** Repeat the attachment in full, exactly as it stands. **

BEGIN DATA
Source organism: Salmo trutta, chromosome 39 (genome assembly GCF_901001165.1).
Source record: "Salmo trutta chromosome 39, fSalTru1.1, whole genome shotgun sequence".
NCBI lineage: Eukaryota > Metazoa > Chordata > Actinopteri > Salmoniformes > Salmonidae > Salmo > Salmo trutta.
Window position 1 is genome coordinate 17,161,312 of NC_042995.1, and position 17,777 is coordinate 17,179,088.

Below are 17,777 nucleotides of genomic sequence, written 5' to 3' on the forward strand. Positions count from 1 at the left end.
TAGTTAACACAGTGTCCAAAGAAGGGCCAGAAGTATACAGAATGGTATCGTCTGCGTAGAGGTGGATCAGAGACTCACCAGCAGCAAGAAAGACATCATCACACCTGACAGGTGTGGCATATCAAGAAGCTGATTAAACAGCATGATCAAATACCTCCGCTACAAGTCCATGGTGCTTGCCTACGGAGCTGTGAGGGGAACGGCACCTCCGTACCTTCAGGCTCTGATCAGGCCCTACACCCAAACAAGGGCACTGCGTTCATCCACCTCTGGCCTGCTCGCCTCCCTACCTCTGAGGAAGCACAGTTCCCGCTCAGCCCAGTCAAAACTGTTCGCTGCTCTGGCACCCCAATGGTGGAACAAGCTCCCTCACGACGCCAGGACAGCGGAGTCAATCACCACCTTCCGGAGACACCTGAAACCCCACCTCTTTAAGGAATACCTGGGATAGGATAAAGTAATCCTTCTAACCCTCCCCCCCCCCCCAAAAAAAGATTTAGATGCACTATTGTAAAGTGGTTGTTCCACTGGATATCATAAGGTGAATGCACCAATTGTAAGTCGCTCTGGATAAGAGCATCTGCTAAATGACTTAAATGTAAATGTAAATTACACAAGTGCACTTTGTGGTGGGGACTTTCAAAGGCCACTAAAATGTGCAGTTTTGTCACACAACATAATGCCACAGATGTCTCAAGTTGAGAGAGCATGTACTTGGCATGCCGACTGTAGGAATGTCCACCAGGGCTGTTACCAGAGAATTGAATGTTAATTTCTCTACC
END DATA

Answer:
Source organism: Salmo trutta, chromosome 39 (genome assembly GCF_901001165.1).
Source record: "Salmo trutta chromosome 39, fSalTru1.1, whole genome shotgun sequence".
NCBI lineage: Eukaryota > Metazoa > Chordata > Actinopteri > Salmoniformes > Salmonidae > Salmo > Salmo trutta.
Window position 1 is genome coordinate 17,161,312 of NC_042995.1, and position 17,777 is coordinate 17,179,088.

Below are 17,777 nucleotides of genomic sequence, written 5' to 3' on the forward strand. Positions count from 1 at the left end.
TAGTTAACACAGTGTCCAAAGAAGGGCCAGAAGTATACAGAATGGTATCGTCTGCGTAGAGGTGGATCAGAGACTCACCAGCAGCAAGAAAGACATCATCACACCTGACAGGTGTGGCATATCAAGAAGCTGATTAAACAGCATGATCAAATACCTCCGCTACAAGTCCATGGTGCTTGCCTACGGAGCTGTGAGGGGAACGGCACCTCCGTACCTTCAGGCTCTGATCAGGCCCTACACCCAAACAAGGGCACTGCGTTCATCCACCTCTGGCCTGCTCGCCTCCCTACCTCTGAGGAAGCACAGTTCCCGCTCAGCCCAGTCAAAACTGTTCGCTGCTCTGGCACCCCAATGGTGGAACAAGCTCCCTCACGACGCCAGGACAGCGGAGTCAATCACCACCTTCCGGAGACACCTGAAACCCCACCTCTTTAAGGAATACCTGGGATAGGATAAAGTAATCCTTCTAACCCTCCCCCCCCCCCCAAAAAAAGATTTAGATGCACTATTGTAAAGTGGTTGTTCCACTGGATATCATAAGGTGAATGCACCAATTGTAAGTCGCTCTGGATAAGAGCATCTGCTAAATGACTTAAATGTAAATGTAAATTACACAAGTGCACTTTGTGGTGGGGACTTTCAAAGGCCACTAAAATGTGCAGTTTTGTCACACAACATAATGCCACAGATGTCTCAAGTTGAGAGAGCATGTACTTGGCATGCCGACTGTAGGAATGTCCACCAGGGCTGTTACCAGAGAATTGAATGTTAATTTCTCTACC